The Assembly of Manitoba Chiefs says a second feasibility study assessing the scope of a landfill search for the remains of two First Nations women has been completed and is set to be forwarded to the federal government.
The organization says in a statement that the report is being reviewed by the families of Morgan Harris and Marcedes Myran, as well as legal counsel, before it is sent to the department of Crown-Indigenous Relations and Northern Affairs Canada.
The federal government provided $740,000 to further research how to conduct a search safely after an initial feasibility study, also funded by the federal government, found it would be possible but that toxic materials could pose a risk to workers.
Police have said they believe the remains of Harris and Myran are in the Prairie Green landfill, just outside Winnipeg, but declined to search due to safety concerns.
Jeremy Skibicki has been charged with first-degree murder in the deaths of Harris, Myran and two others — Rebecca Contois, whose partial remains were found in a different landfill last year, and an unidentified woman Indigenous leaders are calling Buffalo Woman.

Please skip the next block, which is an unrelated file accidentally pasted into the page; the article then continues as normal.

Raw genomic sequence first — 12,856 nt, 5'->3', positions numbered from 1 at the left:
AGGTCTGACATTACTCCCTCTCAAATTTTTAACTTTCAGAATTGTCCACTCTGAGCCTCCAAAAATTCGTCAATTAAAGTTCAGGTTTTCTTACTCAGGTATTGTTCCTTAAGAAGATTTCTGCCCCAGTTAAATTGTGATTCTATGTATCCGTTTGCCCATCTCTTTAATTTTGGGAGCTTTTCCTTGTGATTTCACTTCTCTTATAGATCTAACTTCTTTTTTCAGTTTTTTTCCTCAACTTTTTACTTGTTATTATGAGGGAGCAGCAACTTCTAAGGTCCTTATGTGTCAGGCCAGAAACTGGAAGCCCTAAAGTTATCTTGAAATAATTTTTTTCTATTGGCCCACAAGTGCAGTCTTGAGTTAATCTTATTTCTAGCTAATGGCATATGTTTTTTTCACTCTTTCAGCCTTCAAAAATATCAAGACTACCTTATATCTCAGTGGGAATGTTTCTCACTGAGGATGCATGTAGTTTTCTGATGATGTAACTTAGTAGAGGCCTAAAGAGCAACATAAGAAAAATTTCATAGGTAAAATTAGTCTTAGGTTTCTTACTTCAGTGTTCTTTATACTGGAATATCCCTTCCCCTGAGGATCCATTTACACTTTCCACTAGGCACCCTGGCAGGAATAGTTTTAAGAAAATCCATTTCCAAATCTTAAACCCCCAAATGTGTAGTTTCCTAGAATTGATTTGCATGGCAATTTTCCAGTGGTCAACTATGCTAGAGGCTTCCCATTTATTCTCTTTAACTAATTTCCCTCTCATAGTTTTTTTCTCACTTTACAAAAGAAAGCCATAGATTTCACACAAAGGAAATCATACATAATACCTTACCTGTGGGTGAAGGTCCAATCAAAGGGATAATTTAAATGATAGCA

Grand Chief Cathy Merrick, of the assembly, says the review prioritizes the safe retrieval of any remains found while honouring the concerns of the families.
“This report marks a crucial step toward searching the landfill and addresses concerns about the Prairie Green landfill search,” she said in a statement Wednesday.
“This report affirms the commitment of the Assembly of Manitoba Chiefs and its member First Nations to justice, accountability and transparency.”
The organization will also be submitting copies of the report to the provincial government and the city of Winnipeg.
Once the report has been reviewed and submitted to various levels of government, the assembly plans to share the planning and recommendations with the public.
Leadership for Long Plain First Nation, where the two women were from, said the study would identify preliminary steps that need to be accomplished to do the search, including identifying personnel training, construction of facilities, equipment procurement, and management of hazardous, toxic and biohazardous waste.
More on World
&© 2024 The Canadian Press
View original article here Source